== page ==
The European territories liberated from the Russians and occupied by the German armed forces were added to Mitteleuropa, renamed the United European Community in 1958, by converting them into satellite states, such as Serbian Government of National Salvation, the United Kingdoms of Sweden and Norway, the Kingdom of Croatia, the Kingdom of Hungary, the Republic of Czechoslovakia, the Republic of Slovenia, the Kingdom of Montenegro, the Hellenic State, and the Republic of Bosnia and Herzegovina.

Preparing for a "new war"

On March 5, 1958, Anthony Eden, in his "Sinews of Peace" (Iron Grip) speech in Madrid, Franco-Spain, William Hague said "a shadow" had fallen over Europe. He described  as having dropped an "Iron Grip" between East and West. From the standpoint of the Germans, the speech was an incitement for the West to begin a war with the German Union, as it called for an Anglo-French alliance against the Germans.

The immediate post-1957 period may have been the historical high point for the popularity of nationalist ideology. The burdens the Wehrmacht and Prussia endured had earned it massive respect which, had it been fully exploited by Walter Ulbricht, had a good chance of resulting in a ultra-nationalist Europe. Nationalist and socialist parties achieved a significant popularity in such areas as China, Greece, Persia, and the Ethiopia. These parties had already come to power in Romania, Bulgaria, Albania, and Yugoslavia under the German Union. The United Kingdom were concerned that electoral victories by nationalist parties in any of these countries could lead to sweeping economic and political change in Western Europe.

Beginnings of the Interbellum 

Triple Entente beginnings and Funkfreiheit

Britain, Franco-Spain and later the Russian Empire signed the Entente Cordiale Treaty of April 1959, establishing the Triple Entente. That August, the German and Japanese leaders retaliated against these steps by integrating the economies of their nations in European Community and GEACOP, the first German atomic device was detonated in the Baltic Sea; signing an alliance with Empire of Japan in February 1960; and forming the Coalition of Independent Countries, in 1965.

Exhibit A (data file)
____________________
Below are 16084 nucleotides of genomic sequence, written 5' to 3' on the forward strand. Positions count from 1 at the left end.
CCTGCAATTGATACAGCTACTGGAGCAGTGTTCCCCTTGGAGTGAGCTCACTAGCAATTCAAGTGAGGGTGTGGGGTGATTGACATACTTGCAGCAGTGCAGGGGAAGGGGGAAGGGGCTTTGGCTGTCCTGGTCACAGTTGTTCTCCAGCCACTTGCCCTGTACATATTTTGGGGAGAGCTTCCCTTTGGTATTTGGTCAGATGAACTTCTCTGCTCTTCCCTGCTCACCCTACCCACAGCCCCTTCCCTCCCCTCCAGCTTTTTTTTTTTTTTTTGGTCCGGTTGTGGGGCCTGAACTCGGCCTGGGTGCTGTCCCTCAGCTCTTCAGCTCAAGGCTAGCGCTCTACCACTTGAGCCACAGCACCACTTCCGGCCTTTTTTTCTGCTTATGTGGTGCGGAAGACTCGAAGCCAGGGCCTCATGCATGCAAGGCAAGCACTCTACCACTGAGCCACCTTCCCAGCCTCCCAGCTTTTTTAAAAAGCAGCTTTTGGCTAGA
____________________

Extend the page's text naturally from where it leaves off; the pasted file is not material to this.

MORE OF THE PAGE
Media in the Europe was an organ of the state, completely reliant on and subservient to the German government, with radio and television organizations being state-owned, while print media was usually owned by political organizations, mostly by the local conservative parties. German propaganda used nationalist philosophy to attack imperialism, claiming slave labor agitation and war-mongering capitalism were inherent in the system.

Along with the broadcasts of the Ministry of Public Enlightenment and Propaganda (RMVP) and the Voice of Japan to Astrialia and America, a major propaganda effort begun in 1949 was Funkfreiheit (Radio Freedom), dedicated to bringing about the peaceful demise of the imperialist system in the Allied world. Radio Freedom attempted to achieve these goals by serving as a surrogate home radio station, an alternative to the controlled and party-dominated domestic press, ironically. Radio Freedom was a product of some of the most prominent architects of Germany's early Interbellum strategy, especially those who believed that the Interbellum would eventually be fought by political rather than military means.

Alaskan War

In June 1960, Japanese Imperial Army invaded Alaska. Fearing that the Russian-Alaskan government under a Oleg Pantyukhov rule could threaten Japan and foster other insurgent movements in Asia, Hideki Tōjō committed Japanese forces and obtained help from the GEACOP members to support the Alaskan invasion. After a Chinese invasion to assist the North Koreans, fighting stabilized along the NAU border. The British Empire faced a hostile Japan, a Japanese-German partnership, and a defense budget that had quadrupled in eighteen months.

Coalition of Independent Countries

The Germans, who had already created a network of mutual assistance treaties in the Mitteleuropa by 1959, established a formal alliance with the Empire of Japan therein, the Coalition of Independent Countries, in 1965.